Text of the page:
We test-drove some of the currently available models in Australia and found there's a lot to like and very little not to like about these high-tech cars.
- The fuel-efficient petrol, hybrid and electric cars available in Australia are easy to drive and use less fuel than comparable conventional models.
- They’re all more expensive than their equivalent petrol-only non-efficient variants, so you’ll have to drive them for many years before you recover the difference.
- They conserve oil resources and emit less air pollution and greenhouse gases.
What's a fuel efficient petrol car?
There are a number of technologies used by car manufacturers to make their cars more efficient without resorting to battery technology. Usually a car manufacturer will release their version of an energy efficient car with a couple of different technologies such as;
- Guidance mechanisms for more efficient gear changing by the driver,
- Automatic gearing that makes the best use of gear ratio,
- An engine off mechanism, where it turns off the engine when the car stops at lights,
- Braking systems that feeds energy back into the car battery,
- Low profile tyres to make it more efficient for rolling resistance,
- Lighter body weight, meaning better fuel efficiency, for example removing the spare tyre and using lighter materials in body construction,
- Engine construction using lighter materials and more efficient engines.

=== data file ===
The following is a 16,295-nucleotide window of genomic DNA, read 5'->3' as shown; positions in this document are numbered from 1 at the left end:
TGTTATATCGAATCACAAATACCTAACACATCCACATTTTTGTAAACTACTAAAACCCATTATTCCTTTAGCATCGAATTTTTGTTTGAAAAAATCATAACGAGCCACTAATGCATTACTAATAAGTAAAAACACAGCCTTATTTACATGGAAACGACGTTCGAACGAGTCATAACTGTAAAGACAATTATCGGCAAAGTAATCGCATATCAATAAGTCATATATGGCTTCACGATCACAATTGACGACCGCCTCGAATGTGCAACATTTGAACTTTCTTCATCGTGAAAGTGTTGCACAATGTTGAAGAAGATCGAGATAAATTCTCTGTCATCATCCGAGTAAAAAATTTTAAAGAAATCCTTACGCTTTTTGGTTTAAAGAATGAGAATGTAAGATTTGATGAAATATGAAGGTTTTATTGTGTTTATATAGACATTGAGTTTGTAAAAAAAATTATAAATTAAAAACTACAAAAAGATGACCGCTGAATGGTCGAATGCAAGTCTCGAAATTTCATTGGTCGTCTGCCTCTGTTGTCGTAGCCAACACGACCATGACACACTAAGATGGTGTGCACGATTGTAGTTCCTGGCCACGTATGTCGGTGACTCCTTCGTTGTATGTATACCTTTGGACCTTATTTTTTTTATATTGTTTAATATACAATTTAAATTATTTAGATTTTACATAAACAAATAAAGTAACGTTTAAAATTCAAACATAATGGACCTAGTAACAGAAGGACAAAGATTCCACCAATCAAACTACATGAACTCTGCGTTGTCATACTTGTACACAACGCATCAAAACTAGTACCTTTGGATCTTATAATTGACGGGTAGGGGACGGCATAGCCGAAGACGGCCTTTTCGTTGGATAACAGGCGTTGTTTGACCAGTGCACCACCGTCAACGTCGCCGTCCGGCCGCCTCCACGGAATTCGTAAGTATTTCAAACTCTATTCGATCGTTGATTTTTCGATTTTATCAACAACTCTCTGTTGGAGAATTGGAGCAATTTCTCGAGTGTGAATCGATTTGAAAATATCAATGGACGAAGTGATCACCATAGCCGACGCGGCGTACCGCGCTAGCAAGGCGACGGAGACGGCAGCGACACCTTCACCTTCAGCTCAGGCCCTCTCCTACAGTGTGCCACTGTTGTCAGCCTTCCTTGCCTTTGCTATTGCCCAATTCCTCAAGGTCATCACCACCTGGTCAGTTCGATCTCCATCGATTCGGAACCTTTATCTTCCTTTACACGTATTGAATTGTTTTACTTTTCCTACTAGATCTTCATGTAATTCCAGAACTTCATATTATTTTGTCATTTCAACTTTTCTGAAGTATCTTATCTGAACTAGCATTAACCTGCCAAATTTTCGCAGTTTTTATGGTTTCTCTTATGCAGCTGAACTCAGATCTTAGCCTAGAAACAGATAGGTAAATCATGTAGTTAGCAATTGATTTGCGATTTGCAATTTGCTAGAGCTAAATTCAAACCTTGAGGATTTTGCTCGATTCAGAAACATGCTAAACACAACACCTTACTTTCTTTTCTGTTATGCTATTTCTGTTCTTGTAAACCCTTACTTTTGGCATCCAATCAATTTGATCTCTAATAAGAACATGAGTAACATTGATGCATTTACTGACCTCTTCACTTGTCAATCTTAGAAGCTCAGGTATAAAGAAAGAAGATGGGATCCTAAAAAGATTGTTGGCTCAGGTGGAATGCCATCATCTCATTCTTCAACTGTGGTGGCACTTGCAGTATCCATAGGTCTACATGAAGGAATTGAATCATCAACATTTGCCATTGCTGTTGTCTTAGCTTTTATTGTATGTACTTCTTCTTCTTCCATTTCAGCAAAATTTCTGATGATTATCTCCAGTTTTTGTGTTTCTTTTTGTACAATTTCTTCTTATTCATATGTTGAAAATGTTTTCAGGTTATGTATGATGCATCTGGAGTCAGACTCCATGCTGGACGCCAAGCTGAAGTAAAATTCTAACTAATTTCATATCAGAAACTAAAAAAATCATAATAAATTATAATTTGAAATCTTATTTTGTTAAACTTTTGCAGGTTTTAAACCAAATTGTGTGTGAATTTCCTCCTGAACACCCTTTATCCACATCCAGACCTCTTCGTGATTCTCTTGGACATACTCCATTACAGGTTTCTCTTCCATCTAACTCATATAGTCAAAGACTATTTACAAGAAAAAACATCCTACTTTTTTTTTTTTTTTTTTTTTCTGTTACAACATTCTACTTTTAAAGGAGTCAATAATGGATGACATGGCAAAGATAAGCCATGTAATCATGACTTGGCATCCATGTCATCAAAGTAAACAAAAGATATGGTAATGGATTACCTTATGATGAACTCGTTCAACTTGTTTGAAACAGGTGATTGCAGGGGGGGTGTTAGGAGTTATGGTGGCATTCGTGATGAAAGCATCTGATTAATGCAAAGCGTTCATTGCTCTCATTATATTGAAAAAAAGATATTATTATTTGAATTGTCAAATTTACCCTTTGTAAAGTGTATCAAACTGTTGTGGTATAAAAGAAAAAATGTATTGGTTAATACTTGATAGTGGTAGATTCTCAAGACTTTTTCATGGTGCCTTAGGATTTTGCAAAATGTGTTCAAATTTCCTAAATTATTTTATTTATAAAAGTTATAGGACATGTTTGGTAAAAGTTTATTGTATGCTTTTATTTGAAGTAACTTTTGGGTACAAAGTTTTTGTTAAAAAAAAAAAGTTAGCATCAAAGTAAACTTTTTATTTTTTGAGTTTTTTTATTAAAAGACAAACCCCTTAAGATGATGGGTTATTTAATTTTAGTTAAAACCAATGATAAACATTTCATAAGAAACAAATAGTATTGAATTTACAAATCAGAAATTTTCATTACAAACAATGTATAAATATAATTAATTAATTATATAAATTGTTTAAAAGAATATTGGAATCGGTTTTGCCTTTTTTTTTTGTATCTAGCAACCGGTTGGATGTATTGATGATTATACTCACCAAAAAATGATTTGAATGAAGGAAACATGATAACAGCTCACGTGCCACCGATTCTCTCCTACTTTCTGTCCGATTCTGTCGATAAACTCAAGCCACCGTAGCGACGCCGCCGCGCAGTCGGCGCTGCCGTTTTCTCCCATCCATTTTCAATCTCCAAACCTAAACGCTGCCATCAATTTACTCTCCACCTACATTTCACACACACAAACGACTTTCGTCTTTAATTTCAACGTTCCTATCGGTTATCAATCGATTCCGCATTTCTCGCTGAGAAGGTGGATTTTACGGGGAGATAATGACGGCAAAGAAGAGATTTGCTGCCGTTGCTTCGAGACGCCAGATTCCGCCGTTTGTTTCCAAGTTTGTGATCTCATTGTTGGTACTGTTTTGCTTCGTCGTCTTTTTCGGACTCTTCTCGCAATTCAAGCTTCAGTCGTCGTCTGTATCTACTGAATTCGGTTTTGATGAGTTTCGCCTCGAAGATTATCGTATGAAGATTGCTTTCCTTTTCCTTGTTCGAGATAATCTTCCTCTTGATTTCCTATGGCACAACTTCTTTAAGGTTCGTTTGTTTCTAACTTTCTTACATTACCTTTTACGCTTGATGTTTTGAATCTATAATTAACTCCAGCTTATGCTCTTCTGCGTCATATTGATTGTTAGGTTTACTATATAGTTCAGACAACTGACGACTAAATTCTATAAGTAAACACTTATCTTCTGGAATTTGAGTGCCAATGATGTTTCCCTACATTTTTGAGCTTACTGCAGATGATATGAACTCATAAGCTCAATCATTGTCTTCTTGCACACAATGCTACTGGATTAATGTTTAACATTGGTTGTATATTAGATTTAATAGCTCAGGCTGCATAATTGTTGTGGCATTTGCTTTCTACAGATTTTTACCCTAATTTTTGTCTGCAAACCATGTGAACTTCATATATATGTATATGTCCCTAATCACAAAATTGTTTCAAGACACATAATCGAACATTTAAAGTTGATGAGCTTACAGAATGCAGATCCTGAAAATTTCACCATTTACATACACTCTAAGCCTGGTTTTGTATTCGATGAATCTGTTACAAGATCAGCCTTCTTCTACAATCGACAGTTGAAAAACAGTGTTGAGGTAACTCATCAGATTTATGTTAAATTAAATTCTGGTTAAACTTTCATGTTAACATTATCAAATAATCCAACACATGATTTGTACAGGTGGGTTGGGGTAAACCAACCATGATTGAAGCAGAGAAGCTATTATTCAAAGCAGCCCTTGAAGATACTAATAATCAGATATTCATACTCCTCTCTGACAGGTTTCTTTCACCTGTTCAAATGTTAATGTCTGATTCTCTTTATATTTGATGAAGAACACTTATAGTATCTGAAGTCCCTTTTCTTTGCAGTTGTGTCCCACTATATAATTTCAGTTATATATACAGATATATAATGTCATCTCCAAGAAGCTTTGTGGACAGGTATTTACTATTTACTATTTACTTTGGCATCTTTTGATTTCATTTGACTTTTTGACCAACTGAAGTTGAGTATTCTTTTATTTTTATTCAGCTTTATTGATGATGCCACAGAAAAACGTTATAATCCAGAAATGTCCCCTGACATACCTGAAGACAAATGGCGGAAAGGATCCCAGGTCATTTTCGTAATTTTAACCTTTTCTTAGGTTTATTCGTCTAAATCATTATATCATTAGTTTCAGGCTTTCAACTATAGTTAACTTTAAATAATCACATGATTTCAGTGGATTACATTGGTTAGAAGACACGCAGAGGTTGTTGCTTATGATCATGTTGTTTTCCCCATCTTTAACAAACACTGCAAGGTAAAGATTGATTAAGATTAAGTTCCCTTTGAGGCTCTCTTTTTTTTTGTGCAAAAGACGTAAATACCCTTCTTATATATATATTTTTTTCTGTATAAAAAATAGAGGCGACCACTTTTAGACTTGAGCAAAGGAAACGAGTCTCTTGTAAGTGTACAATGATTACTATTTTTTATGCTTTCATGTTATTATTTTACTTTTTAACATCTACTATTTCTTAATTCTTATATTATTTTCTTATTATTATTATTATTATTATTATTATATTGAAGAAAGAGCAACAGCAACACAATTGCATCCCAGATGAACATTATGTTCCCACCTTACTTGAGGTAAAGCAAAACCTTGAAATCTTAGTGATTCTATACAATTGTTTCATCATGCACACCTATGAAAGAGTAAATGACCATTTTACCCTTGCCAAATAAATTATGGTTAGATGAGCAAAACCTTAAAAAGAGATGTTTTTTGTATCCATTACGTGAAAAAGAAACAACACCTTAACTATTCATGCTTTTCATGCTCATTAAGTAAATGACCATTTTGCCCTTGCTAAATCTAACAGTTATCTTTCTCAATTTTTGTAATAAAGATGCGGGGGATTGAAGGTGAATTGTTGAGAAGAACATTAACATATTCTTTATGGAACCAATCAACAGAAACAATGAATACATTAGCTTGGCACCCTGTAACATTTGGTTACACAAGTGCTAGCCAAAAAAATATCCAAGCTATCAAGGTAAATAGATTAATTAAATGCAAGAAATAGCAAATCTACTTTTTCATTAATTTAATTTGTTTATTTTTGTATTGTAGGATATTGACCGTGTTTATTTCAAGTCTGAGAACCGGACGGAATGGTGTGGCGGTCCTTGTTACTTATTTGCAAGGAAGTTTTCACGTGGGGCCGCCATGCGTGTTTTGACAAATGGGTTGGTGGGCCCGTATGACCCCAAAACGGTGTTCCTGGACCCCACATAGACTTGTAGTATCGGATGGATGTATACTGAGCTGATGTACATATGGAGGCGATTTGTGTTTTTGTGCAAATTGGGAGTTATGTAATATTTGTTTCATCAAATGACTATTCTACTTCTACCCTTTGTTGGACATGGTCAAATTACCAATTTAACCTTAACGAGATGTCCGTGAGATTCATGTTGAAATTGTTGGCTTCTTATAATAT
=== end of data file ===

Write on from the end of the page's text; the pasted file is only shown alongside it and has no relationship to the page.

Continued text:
Examples include the Mazda SkyActiv and VW BlueMotion technologies.
What's a hybrid?
There are a few differing examples of hybrid technologies in the market place these days. What they all have in common is battery technology working with a petrol engine. What differentiates them is how they work together. There are three main technologies out at the moment;
A system where the electric engine can power the car on its own such as the Toyota Prius, Camry and Prius C, also called a power split or series parallel hybrid,
The system where the electric engine is designed to assist the petrol engine when it's moving, such as the Honda Civic Hybrid, CR-Z and Insight, also called a parallel hybrid.
Finally a system which is designed to mostly run on the battery and the petrol engine is designed to recharge the battery, also called a series hybrid. There are no examples of this commercially available in Australia at the release of this story.
There are also plug-in hybrids which can supplement energy generation by supplying it from the power grid however these are not yet common within Australia. Questions arise whether these are really green options are dependent on where the car owner sources their electricity (coal fired or a green energy source).
What's an electric car?
A simpler explanation than hybrid, this is an electric vehicle that is powered by an electric engine and battery. Recently introduced in Australia, there is a very slow uptake of these types of vehicles due to;
- Higher purchase price compared to petrol engine,
- Range anxiety (shorter distance capacity),
- Lack of recharging infrastructure compared to petrol stations,
- Battery replacement cost.
A number of these reasons will reduce over time such as infrastructure build up and the lowering of battery prices as manufacture increases. With better battery technology range anxiety ought to decrease and if electric cars become more mainstream their price will become more competitive with the petrol car. There are a few examples of electric cars in Australia at present such as the Mitsubishi i-Miev and Nissan Leaf. There are others slated for release in future.
A current advantage of electric car is the lack of moving parts compared to a petrol engine vehicle, which make servicing the car presumably more cost-effective.